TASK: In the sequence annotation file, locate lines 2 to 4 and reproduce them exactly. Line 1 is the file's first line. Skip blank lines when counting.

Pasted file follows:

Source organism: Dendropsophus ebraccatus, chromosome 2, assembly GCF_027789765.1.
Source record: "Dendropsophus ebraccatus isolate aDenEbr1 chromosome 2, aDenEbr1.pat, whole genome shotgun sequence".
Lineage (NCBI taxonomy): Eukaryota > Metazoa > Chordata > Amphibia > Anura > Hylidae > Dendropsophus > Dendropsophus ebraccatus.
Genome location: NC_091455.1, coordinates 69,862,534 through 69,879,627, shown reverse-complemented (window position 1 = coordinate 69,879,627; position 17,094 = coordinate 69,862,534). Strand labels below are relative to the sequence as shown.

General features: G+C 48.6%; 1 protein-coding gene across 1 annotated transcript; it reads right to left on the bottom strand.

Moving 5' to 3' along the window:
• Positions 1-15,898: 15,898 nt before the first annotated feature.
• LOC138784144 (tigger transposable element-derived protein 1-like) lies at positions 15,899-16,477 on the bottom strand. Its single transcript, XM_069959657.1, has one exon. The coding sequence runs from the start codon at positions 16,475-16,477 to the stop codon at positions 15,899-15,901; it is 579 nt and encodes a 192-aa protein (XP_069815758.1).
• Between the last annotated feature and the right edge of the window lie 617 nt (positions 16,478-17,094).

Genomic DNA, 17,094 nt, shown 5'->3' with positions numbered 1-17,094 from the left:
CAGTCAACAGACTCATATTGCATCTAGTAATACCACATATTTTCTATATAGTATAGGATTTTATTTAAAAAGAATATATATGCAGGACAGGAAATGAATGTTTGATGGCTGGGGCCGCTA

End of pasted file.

Source record: "Dendropsophus ebraccatus isolate aDenEbr1 chromosome 2, aDenEbr1.pat, whole genome shotgun sequence".
Lineage (NCBI taxonomy): Eukaryota > Metazoa > Chordata > Amphibia > Anura > Hylidae > Dendropsophus > Dendropsophus ebraccatus.
Genome location: NC_091455.1, coordinates 69,862,534 through 69,879,627, shown reverse-complemented (window position 1 = coordinate 69,879,627; position 17,094 = coordinate 69,862,534). Strand labels below are relative to the sequence as shown.